The Charlston Ardècheois

Last month I realised I had an extra morning of L’Homme-at-home, a morning I hadn’t banked on. QUICK, I thought, I must get out there and DO something while he looks after the kids. But what? Too windy to go running. Not enough time to get to Avignon and back. So I made myself a coffee while I pondered what to do and while cleaning up the breakfast explosion debris I picked up a leaflet about one-off dance classes that week-end. There happened to be an introduction to the Charleston that morning, from 11 to 12:30, just a ten minute drive away. Hoorah I yelled, grabbing a pair of high heels (you can’t do the Charleston in trainers, it’s illegal in France), jumping into the car and speeding off euphorically in the way only a stay-at-home mummy can understand, ignoring L’Homme’s cries of “But you already know how to dance the Charleston! Come BAAAAACK!”

When I got there it turned out I was the only one who wasn’t part of the amateur orchestra group who were being forced into the class to learn the original point of music – ie: that you dance to it. They shuffled into place reluctantly, in trainers (I considered calling the gendarmes), eyeing up my shoes as if I was a total wierdo. Which I was; throwing myself into the moves like a dance-starved prima ballerina, shimmying and shaking my booty in the fashion of the 20’s, simply euphoric not to be at home sorting washing. The teacher, a stout little woman in her 50’s, was great. But slightly put off by my enthusiasm when I started teaching those behind me two different Charleston steps as a sort of finale cherry on the cake. Then the orchestra’s singing teacher arrived and got the singers amongst them lined up, ready to sing a Charlston piece for the rest of us to dance to. Quite a complicated one. Acapella. Well, I don’t have words to describe the piece but the singing teacher gave up at the piano after two goes and tried to direct them by singing all the parts at once. And when their voices kept fizzling out so did we ‘dancers’ so she shouted  “DANCE!! DANCE!!” at us which was very frightening, so we kept dancing and then someone popped in and took photos and I thought it was one of the orchestra group but it turned out to be the local press (not a lot happens around these parts) and a few days later the farmer down the road proudly told me had cut out and saved the article of me and my ‘dance company’ (I tried to correct him but he was having none of it and asked when we were next performing). Here is the article. I feel this says more about where my career has got to than anything else. You can see all my pent up energy channelled into dancing a few steps in a small village hall, alongside a load of slouchers who couldn’t care less and wanted to stop for lunch. But there I am: eyes front, chin up, poise and kick! So sad. For my next post I’m going to photograph all the reviews and photos in Le Monde and Libération that I featured in oh so many years ago, just to show off a bit and offset this pitiful state of affairs which is my (ex – but hopefully back on its legs soon, albeit shorter legs) job.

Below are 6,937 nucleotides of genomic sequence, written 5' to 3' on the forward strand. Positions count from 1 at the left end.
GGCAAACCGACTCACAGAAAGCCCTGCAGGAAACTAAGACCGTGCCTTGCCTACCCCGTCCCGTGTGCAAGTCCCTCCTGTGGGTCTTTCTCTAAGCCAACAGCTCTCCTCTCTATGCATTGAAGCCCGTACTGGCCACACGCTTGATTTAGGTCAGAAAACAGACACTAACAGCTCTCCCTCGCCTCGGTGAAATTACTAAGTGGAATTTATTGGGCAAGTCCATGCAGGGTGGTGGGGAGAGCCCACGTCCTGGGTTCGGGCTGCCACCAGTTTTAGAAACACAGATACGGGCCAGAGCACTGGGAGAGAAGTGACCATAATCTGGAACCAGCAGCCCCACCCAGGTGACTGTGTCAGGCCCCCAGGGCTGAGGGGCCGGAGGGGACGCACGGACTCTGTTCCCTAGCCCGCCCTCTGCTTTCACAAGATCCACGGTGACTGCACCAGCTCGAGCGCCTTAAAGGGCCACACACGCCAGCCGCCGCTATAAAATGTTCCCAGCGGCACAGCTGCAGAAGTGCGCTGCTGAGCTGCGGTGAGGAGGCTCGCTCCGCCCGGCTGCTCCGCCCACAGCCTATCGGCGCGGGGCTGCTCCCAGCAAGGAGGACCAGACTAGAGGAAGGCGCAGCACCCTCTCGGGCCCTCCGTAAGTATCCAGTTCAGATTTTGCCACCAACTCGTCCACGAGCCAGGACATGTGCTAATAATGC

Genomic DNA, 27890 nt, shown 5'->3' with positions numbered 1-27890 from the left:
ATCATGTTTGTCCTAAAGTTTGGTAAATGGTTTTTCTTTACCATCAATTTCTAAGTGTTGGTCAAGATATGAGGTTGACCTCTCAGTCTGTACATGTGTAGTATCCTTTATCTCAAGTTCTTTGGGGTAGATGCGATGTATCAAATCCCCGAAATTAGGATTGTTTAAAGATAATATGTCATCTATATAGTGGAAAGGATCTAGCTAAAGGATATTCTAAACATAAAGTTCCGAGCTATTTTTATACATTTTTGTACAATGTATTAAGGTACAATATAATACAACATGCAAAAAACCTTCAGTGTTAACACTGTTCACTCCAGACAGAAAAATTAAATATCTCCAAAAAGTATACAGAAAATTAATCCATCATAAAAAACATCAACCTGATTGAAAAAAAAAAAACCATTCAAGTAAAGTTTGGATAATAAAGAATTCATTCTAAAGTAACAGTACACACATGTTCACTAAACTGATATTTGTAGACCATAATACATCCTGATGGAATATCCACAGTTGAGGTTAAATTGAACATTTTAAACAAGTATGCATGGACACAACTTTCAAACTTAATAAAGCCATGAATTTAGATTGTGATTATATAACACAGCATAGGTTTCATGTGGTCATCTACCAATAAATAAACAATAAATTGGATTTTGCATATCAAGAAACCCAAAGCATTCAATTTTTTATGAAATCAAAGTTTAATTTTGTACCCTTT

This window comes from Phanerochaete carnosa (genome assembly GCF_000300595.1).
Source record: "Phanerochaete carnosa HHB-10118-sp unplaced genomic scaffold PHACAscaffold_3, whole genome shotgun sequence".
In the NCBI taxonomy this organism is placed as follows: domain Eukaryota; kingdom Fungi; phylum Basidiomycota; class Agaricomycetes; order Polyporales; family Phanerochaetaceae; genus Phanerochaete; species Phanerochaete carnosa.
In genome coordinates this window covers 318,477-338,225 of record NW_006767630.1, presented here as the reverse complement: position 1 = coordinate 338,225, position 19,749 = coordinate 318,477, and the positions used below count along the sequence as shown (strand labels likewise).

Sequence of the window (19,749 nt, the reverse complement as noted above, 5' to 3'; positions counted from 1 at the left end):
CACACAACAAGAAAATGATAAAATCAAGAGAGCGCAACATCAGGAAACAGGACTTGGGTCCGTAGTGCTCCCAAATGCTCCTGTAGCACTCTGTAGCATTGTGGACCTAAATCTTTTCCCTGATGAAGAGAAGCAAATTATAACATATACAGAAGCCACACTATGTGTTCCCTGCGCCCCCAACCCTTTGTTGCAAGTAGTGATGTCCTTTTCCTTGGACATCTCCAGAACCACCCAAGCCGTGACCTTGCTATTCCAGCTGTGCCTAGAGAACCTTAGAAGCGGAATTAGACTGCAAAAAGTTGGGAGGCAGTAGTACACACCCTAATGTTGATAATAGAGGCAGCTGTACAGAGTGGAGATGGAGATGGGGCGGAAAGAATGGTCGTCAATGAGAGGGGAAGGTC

Guess which one I am ...
(clue: the only one who chose to be there and thus the only one enjoying herself

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